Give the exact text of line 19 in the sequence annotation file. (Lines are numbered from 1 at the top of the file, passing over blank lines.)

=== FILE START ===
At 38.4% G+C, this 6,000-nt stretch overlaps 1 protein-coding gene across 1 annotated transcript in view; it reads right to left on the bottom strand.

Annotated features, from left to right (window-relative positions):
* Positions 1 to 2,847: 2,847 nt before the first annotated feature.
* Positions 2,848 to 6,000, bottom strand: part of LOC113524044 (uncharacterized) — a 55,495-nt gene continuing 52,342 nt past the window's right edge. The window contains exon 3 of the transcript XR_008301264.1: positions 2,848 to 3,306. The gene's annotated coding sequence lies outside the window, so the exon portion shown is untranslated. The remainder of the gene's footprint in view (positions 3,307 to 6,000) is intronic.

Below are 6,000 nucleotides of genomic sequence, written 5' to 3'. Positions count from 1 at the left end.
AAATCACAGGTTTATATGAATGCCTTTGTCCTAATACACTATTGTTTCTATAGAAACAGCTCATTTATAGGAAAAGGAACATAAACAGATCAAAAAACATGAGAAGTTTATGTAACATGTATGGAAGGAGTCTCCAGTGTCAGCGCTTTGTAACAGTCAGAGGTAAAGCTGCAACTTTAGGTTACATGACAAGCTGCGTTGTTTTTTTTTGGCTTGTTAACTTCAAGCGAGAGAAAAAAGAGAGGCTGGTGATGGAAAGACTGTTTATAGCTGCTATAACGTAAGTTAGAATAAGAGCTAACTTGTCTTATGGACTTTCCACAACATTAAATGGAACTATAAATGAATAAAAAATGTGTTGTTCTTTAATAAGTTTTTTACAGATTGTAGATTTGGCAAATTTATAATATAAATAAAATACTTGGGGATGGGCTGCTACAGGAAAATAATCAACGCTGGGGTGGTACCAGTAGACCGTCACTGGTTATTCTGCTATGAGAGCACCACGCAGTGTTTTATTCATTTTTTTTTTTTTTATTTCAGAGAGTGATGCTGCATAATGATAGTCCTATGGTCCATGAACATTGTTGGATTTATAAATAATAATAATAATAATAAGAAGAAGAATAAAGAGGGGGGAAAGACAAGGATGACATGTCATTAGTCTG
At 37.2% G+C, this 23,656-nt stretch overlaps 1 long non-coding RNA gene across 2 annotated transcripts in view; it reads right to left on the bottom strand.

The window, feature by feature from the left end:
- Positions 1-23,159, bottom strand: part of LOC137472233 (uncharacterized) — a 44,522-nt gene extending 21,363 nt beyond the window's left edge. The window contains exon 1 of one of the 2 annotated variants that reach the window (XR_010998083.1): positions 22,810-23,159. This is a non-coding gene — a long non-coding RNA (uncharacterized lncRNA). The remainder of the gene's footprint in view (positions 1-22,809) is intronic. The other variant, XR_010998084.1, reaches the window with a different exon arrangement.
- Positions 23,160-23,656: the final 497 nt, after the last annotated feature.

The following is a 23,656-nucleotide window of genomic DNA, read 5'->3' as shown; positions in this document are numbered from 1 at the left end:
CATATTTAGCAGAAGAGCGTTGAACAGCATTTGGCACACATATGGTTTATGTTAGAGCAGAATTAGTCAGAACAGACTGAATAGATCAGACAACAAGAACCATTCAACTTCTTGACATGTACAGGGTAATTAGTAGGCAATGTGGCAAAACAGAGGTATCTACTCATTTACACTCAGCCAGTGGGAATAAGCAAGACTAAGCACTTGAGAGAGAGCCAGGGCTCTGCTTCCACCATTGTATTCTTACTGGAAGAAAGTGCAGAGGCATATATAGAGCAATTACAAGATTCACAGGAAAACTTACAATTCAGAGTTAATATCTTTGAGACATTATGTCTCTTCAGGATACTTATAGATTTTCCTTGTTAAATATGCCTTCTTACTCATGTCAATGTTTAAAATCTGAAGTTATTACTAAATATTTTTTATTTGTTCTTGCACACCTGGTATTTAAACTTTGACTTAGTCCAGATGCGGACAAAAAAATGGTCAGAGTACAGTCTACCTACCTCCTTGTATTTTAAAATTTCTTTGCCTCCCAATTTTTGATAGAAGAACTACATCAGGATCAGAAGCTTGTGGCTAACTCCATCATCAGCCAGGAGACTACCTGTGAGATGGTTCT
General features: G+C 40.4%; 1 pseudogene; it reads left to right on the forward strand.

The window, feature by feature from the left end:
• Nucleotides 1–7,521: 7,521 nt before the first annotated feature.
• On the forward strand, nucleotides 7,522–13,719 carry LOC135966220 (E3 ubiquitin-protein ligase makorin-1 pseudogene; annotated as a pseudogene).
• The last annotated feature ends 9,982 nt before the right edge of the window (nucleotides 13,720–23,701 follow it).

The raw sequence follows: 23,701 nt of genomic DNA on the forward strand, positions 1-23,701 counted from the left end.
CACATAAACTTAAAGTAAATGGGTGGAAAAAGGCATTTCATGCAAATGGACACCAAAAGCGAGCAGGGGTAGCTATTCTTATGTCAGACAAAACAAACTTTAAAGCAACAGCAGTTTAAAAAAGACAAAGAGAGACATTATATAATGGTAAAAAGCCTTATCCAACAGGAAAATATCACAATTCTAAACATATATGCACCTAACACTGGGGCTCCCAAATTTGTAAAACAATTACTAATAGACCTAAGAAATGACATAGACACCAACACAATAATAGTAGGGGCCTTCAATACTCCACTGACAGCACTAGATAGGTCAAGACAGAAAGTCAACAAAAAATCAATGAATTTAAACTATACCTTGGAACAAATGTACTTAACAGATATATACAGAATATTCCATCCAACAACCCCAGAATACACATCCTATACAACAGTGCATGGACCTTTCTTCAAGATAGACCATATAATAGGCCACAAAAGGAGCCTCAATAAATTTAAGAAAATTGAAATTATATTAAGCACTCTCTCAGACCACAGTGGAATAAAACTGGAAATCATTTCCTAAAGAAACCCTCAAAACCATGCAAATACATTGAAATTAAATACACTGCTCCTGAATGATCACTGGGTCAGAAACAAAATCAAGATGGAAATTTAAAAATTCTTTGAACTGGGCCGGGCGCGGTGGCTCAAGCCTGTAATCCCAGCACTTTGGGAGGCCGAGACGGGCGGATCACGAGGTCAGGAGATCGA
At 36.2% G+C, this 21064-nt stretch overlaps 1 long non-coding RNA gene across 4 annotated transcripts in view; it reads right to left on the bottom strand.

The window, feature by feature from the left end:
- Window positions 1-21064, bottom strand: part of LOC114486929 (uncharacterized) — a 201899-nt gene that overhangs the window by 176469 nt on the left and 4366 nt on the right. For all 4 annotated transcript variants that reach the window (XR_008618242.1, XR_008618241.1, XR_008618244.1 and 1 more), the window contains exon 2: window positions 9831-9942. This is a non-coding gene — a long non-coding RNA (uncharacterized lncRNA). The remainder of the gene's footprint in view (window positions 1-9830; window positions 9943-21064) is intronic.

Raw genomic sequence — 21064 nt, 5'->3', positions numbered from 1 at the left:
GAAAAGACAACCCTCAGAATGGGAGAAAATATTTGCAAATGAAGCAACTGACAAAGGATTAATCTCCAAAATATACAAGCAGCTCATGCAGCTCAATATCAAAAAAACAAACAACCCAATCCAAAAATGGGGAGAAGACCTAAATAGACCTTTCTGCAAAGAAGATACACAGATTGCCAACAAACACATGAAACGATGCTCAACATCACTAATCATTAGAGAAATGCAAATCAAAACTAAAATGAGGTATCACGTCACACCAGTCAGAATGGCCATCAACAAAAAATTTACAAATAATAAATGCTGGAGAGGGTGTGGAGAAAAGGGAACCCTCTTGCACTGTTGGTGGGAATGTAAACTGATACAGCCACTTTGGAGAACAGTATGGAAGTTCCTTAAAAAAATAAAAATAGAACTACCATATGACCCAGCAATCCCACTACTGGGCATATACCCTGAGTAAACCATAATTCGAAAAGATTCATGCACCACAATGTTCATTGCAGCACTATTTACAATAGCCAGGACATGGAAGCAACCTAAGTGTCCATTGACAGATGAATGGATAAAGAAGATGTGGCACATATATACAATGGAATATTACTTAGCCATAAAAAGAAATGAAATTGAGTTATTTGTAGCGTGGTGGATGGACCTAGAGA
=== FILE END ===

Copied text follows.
CACATAAACTTAAAGTAAATGGGTGGAAAAAGGCATTTCATGCAAATGGACACCAAAAGCGAGCAGGGGTAGCTATTCTTATGTCAGACAAAACAAACTTTAAAGCAACAGCAGTTTAAAAAAGACAAAGAGAGACATTATATAATGGTAAAAAGCCTTATCCAACAGGAAAATATCACAATTCTAAACATATATGCACCTAACACTGGGGCTCCCAAATTTGTAAAACAATTACTAATAGACCTAAGAAATGACATAGACACCAACACAATAATAGTAGGGGCCTTCAATACTCCACTGACAGCACTAGATAGGTCAAGACAGAAAGTCAACAAAAAATCAATGAATTTAAACTATACCTTGGAACAAATGTACTTAACAGATATATACAGAATATTCCATCCAACAACCCCAGAATACACATCCTATACAACAGTGCATGGACCTTTCTTCAAGATAGACCATATAATAGGCCACAAAAGGAGCCTCAATAAATTTAAGAAAATTGAAATTATATTAAGCACTCTCTCAGACCACAGTGGAATAAAACTGGAAATCATTTCCTAAAGAAACCCTCAAAACCATGCAAATACATTGAAATTAAATACACTGCTCCTGAATGATCACTGGGTCAGAAACAAAATCAAGATGGAAATTTAAAAATTCTTTGAACTGGGCCGGGCGCGGTGGCTCAAGCCTGTAATCCCAGCACTTTGGGAGGCCGAGACGGGCGGATCACGAGGTCAGGAGATCGA